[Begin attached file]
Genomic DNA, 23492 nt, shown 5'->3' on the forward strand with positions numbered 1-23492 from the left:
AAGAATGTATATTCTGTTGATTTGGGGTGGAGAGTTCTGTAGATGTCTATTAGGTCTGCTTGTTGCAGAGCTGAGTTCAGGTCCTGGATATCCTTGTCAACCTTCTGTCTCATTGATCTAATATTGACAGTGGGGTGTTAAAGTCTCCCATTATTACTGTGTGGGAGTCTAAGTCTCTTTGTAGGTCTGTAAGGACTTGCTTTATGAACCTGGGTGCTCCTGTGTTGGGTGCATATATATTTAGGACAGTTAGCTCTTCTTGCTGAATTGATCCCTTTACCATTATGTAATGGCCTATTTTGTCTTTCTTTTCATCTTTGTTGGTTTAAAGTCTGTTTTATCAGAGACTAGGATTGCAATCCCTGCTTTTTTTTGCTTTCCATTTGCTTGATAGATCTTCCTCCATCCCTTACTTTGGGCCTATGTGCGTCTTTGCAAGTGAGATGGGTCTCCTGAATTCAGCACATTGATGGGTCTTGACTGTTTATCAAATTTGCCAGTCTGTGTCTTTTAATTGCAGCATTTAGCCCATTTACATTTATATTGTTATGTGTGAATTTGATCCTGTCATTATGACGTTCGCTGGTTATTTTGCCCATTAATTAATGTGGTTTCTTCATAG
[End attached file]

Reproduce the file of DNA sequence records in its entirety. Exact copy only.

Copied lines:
Genomic DNA, 23492 nt, shown 5'->3' on the forward strand with positions numbered 1-23492 from the left:
AAGAATGTATATTCTGTTGATTTGGGGTGGAGAGTTCTGTAGATGTCTATTAGGTCTGCTTGTTGCAGAGCTGAGTTCAGGTCCTGGATATCCTTGTCAACCTTCTGTCTCATTGATCTAATATTGACAGTGGGGTGTTAAAGTCTCCCATTATTACTGTGTGGGAGTCTAAGTCTCTTTGTAGGTCTGTAAGGACTTGCTTTATGAACCTGGGTGCTCCTGTGTTGGGTGCATATATATTTAGGACAGTTAGCTCTTCTTGCTGAATTGATCCCTTTACCATTATGTAATGGCCTATTTTGTCTTTCTTTTCATCTTTGTTGGTTTAAAGTCTGTTTTATCAGAGACTAGGATTGCAATCCCTGCTTTTTTTTGCTTTCCATTTGCTTGATAGATCTTCCTCCATCCCTTACTTTGGGCCTATGTGCGTCTTTGCAAGTGAGATGGGTCTCCTGAATTCAGCACATTGATGGGTCTTGACTGTTTATCAAATTTGCCAGTCTGTGTCTTTTAATTGCAGCATTTAGCCCATTTACATTTATATTGTTATGTGTGAATTTGATCCTGTCATTATGACGTTCGCTGGTTATTTTGCCCATTAATTAATGTGGTTTCTTCATAG